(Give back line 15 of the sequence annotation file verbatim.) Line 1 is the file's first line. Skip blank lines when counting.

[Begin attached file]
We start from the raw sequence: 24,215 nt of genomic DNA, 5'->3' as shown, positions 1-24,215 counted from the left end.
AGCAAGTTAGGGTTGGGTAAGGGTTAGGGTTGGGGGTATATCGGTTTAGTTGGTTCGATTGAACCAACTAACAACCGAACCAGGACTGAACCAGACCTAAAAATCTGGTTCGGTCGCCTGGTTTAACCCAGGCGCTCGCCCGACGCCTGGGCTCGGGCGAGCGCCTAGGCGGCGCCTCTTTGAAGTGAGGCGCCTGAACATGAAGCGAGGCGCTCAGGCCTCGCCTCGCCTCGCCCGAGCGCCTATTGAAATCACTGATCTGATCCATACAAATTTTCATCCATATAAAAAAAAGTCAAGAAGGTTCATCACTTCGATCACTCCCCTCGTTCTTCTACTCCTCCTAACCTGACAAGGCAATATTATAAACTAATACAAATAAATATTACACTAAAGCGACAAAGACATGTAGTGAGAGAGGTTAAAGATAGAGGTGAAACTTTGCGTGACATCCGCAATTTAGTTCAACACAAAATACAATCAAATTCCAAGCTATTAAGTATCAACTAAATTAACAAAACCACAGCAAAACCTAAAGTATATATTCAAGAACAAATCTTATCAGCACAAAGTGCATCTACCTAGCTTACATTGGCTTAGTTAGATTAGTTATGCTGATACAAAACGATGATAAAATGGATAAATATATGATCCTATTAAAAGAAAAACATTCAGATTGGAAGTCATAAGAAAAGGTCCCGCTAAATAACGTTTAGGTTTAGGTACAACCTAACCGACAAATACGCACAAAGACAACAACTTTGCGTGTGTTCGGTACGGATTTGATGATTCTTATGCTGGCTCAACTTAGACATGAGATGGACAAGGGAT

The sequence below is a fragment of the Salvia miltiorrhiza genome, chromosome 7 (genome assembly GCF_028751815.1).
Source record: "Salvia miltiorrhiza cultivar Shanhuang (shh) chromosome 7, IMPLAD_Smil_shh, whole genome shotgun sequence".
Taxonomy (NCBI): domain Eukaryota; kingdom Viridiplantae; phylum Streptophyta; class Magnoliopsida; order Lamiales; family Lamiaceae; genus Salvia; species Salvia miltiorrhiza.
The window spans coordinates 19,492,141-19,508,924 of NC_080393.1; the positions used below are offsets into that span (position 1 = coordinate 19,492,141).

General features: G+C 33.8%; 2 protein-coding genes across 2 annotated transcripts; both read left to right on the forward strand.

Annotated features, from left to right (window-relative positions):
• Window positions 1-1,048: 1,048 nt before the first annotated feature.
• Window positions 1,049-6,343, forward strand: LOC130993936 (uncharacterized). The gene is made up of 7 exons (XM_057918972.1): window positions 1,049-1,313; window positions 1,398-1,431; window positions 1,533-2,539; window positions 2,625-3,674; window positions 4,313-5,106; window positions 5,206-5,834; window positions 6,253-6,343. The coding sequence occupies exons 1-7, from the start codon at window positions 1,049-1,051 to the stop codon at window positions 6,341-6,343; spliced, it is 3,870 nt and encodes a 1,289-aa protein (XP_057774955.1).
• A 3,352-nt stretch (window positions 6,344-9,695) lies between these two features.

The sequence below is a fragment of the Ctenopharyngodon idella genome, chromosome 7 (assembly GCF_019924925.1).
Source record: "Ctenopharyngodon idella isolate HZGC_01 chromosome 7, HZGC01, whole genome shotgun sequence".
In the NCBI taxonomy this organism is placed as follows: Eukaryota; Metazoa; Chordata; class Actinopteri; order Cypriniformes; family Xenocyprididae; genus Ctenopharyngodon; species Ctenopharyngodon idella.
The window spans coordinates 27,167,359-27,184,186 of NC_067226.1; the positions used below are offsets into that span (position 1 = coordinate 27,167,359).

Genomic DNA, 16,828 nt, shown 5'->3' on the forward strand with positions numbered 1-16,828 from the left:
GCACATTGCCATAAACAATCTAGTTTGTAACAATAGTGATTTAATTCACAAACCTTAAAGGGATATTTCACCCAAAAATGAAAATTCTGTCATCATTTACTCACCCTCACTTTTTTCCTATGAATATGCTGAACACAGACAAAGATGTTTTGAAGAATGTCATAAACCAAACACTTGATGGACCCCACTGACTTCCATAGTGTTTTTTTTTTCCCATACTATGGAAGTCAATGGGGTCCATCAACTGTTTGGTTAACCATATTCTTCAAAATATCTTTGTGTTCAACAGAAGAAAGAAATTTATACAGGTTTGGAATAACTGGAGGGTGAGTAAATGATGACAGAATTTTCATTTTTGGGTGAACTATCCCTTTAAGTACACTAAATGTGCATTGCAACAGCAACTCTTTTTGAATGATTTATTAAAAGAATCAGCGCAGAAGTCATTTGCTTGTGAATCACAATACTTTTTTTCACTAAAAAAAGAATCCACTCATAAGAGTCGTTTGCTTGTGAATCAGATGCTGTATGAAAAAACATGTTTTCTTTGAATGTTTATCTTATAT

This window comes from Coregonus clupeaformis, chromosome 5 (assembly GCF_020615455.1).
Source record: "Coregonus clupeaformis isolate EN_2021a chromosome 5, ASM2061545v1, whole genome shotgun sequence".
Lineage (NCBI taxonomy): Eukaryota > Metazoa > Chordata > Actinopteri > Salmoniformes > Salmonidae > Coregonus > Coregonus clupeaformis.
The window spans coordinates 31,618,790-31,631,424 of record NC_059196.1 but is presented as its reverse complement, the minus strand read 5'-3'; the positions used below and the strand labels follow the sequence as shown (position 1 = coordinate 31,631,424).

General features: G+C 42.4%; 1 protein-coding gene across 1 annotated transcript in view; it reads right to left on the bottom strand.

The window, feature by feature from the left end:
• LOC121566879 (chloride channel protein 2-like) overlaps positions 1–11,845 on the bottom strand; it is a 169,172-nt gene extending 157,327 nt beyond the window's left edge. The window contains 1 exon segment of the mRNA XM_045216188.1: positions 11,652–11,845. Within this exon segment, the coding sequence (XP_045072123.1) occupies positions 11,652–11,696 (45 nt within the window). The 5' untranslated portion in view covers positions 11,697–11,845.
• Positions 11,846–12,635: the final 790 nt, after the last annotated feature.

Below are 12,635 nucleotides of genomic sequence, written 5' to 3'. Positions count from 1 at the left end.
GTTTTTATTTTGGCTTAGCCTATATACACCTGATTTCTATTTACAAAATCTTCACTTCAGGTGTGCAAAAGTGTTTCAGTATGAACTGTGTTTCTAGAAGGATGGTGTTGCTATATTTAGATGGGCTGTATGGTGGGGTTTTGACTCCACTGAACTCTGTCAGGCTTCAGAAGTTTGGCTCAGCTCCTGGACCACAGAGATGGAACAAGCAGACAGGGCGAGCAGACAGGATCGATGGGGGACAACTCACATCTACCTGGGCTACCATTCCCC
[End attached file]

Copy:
The window spans coordinates 27,167,359-27,184,186 of NC_067226.1; the positions used below are offsets into that span (position 1 = coordinate 27,167,359).